Since his killing, Bassel al-Araj has become one of the most recognizable icons in Palestine.
The image of the revolutionary activist – a pharmacist by trade and education and unaffiliated to any of the existing Palestinian factions – his signature black-framed glasses perched on his nose, a gun strapped over his shoulder and wrapped in a checkered keffiyeh, adorns neighborhoods up and down streets in the occupied West Bank.
And al-Araj’s influence on friends and fellow activists has grown even stronger more than three-and-a-half years after the 31-year-old was killed in a stand-off with Israeli forces in al-Bireh on the outskirts of Ramallah on 6 March 2017.
His death was deeply disturbing to Palestinians, not least because of the role of the Palestinian Authority. His family accused the PA of complicity in his killing.
Al-Araj, along with five others, was arrested by PA security forces at the end of March and the beginning of April 2016 and held for nearly six months on allegations of planning an attack on Israelis, Israeli media reported at the time.
Eventually, most of the men were rearrested by Israeli forces and put in administrative detention – imprisonment without charge or trial.
Al-Araj, however, had gone into hiding.
It took months until the Israeli military located the activist and marched into al-Bireh where a two-hour stand-off ensued.
It was also reported that he was killed by Israeli forces after he had run out of ammunition.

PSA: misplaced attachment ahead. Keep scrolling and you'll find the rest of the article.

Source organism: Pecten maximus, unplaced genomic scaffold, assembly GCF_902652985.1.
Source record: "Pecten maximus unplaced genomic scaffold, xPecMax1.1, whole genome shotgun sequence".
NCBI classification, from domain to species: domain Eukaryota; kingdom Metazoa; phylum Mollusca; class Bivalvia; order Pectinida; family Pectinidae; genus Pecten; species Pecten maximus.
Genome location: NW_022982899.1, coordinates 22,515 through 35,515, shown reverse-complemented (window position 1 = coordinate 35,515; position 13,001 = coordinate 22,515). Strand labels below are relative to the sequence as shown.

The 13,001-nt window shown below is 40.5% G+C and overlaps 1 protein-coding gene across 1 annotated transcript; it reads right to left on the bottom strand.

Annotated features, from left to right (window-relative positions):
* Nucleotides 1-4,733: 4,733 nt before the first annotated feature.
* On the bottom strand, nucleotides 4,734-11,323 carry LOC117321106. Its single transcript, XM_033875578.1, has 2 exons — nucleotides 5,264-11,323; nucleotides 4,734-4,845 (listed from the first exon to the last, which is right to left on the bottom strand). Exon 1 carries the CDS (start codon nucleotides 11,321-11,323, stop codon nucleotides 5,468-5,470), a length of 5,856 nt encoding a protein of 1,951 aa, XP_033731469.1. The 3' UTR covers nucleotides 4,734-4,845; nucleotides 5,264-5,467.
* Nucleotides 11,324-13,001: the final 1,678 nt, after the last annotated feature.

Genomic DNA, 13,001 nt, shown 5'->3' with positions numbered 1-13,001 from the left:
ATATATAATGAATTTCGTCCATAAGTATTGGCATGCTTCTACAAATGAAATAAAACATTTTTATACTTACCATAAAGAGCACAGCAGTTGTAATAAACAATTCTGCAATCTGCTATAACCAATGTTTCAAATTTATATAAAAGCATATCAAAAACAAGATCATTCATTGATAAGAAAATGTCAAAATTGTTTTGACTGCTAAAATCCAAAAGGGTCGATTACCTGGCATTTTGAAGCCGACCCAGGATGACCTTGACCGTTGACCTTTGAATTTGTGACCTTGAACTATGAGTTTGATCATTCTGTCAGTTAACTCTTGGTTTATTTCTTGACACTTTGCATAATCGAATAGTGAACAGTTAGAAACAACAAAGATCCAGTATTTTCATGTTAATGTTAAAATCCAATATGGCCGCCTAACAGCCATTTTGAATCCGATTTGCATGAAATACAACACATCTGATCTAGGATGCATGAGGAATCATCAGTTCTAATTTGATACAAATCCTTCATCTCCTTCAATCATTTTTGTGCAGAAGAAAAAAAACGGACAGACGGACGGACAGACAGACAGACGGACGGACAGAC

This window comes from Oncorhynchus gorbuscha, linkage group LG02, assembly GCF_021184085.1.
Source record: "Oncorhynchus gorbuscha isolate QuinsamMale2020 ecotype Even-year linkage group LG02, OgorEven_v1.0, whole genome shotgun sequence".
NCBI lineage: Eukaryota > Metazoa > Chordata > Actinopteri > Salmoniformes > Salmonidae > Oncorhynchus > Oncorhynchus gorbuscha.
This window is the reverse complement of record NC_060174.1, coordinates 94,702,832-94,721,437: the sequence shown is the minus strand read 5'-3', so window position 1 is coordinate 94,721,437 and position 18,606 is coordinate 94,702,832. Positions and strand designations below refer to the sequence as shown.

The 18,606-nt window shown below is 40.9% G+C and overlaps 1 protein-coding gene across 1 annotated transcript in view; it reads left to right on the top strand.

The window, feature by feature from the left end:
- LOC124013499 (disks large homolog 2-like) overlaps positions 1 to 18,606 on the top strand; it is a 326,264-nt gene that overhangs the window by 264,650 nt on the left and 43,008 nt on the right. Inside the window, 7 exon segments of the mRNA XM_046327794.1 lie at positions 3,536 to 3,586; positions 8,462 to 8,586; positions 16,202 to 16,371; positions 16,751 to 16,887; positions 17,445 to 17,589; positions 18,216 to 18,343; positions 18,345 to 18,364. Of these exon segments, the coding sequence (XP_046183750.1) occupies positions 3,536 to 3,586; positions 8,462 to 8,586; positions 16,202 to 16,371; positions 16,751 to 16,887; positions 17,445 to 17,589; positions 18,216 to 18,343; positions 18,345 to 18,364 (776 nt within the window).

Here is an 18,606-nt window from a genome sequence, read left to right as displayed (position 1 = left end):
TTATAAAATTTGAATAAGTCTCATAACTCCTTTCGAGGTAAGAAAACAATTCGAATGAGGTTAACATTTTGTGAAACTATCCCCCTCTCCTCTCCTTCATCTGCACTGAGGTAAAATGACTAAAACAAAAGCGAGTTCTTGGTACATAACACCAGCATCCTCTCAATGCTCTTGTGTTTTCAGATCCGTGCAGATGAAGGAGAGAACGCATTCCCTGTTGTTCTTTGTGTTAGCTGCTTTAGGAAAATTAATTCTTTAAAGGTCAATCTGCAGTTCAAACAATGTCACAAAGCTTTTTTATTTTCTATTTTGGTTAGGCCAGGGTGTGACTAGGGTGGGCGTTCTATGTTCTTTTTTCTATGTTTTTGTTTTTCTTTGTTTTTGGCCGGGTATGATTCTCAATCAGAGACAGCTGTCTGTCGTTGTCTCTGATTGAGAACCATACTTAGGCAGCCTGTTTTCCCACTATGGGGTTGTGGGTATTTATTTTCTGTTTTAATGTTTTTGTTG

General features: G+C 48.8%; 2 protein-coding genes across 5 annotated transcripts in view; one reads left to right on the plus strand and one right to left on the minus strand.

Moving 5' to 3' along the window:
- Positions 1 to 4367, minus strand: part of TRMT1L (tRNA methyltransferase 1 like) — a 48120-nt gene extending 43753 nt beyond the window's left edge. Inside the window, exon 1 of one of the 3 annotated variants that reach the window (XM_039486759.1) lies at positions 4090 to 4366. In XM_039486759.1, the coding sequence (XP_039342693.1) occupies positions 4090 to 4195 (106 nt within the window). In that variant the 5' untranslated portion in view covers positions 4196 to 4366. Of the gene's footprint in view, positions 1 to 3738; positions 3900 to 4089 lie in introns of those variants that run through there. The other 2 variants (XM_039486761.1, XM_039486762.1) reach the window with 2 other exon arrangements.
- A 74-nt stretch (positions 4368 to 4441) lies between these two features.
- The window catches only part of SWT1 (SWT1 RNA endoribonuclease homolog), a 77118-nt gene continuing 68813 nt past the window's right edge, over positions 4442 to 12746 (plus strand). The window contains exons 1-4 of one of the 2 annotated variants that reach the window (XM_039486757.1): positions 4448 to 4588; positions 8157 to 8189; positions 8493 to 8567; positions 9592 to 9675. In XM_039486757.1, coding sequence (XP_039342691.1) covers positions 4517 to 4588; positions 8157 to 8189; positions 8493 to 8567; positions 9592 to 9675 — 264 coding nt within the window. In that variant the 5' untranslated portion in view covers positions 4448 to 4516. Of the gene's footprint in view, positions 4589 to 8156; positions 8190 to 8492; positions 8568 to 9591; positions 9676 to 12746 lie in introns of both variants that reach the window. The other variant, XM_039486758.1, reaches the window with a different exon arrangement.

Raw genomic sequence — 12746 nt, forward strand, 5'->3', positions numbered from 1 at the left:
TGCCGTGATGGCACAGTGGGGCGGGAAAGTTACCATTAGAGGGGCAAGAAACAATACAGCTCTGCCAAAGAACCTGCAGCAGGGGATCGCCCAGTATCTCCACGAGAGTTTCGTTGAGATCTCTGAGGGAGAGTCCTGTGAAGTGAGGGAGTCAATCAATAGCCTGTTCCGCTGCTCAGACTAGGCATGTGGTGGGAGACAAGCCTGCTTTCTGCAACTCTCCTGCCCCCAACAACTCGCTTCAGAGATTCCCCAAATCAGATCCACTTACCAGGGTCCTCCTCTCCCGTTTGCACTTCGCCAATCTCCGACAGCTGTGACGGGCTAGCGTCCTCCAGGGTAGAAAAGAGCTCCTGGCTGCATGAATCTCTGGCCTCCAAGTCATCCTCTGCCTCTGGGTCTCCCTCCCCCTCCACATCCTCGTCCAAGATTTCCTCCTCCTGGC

“We’ve been missing the spirit of revolution that we had before Oslo and before the creation of the PA,” said Jamal Juma, a prominent Palestinian activist and coordinator of the Anti-Apartheid Wall Campaign.
The Oslo agreement, signed between Israel and the Palestine Liberation Organization in 1993, gave birth to the Palestinian Authority.
“Bassel acted as a kind of mirror to those legacies of resistance. He was an intellectual; he was criticizing everything and he was brave.”
Juma said al-Araj was a hero for a new generation that is in need of a message: “That they are still here and still resisting – and nothing, not even Oslo, can stop this tradition of resistance.”
Resistance is possible
Sheerin al-Araj remembers her nephew as a “simple and humble boy.”
“Bassel was very down to earth,” she told The Electronic Intifada. “He didn’t even believe in himself initially, but he was the most curious person I’ve ever met in my life.”
“He was reading a lot,” Sheerin added. “Ever since he was old enough to read, all my books started disappearing. I can’t find any of my books anymore.”
Al-Araj soon set out on a lifelong journey researching revolutions and figures from around the world – from Palestine, Vietnam, Algeria and South America to France – and became absorbed in various analyses, philosophies, political ideologies and theories.